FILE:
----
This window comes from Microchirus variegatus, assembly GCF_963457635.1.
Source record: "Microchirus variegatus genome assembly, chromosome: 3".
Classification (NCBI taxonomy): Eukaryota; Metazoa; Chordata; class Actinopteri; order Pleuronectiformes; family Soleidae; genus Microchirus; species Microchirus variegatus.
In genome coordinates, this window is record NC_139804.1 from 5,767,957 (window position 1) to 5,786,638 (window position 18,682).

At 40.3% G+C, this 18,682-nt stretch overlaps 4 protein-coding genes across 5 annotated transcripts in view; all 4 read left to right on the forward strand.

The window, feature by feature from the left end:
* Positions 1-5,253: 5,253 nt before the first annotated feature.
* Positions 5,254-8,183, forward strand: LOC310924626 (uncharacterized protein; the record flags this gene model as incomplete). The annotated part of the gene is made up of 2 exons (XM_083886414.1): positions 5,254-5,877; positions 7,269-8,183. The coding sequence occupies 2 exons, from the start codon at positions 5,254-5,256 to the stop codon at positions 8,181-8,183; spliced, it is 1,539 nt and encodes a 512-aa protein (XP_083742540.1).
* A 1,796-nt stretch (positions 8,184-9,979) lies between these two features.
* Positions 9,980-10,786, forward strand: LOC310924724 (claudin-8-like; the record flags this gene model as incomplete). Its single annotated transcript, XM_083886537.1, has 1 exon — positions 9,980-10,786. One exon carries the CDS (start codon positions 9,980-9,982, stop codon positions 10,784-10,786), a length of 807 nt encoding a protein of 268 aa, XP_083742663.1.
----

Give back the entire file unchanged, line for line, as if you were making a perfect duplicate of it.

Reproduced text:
This window comes from Microchirus variegatus, assembly GCF_963457635.1.
Source record: "Microchirus variegatus genome assembly, chromosome: 3".
Classification (NCBI taxonomy): Eukaryota; Metazoa; Chordata; class Actinopteri; order Pleuronectiformes; family Soleidae; genus Microchirus; species Microchirus variegatus.
In genome coordinates, this window is record NC_139804.1 from 5,767,957 (window position 1) to 5,786,638 (window position 18,682).

At 40.3% G+C, this 18,682-nt stretch overlaps 4 protein-coding genes across 5 annotated transcripts in view; all 4 read left to right on the forward strand.

The window, feature by feature from the left end:
* Positions 1-5,253: 5,253 nt before the first annotated feature.
* Positions 5,254-8,183, forward strand: LOC310924626 (uncharacterized protein; the record flags this gene model as incomplete). The annotated part of the gene is made up of 2 exons (XM_083886414.1): positions 5,254-5,877; positions 7,269-8,183. The coding sequence occupies 2 exons, from the start codon at positions 5,254-5,256 to the stop codon at positions 8,181-8,183; spliced, it is 1,539 nt and encodes a 512-aa protein (XP_083742540.1).
* A 1,796-nt stretch (positions 8,184-9,979) lies between these two features.
* Positions 9,980-10,786, forward strand: LOC310924724 (claudin-8-like; the record flags this gene model as incomplete). Its single annotated transcript, XM_083886537.1, has 1 exon — positions 9,980-10,786. One exon carries the CDS (start codon positions 9,980-9,982, stop codon positions 10,784-10,786), a length of 807 nt encoding a protein of 268 aa, XP_083742663.1.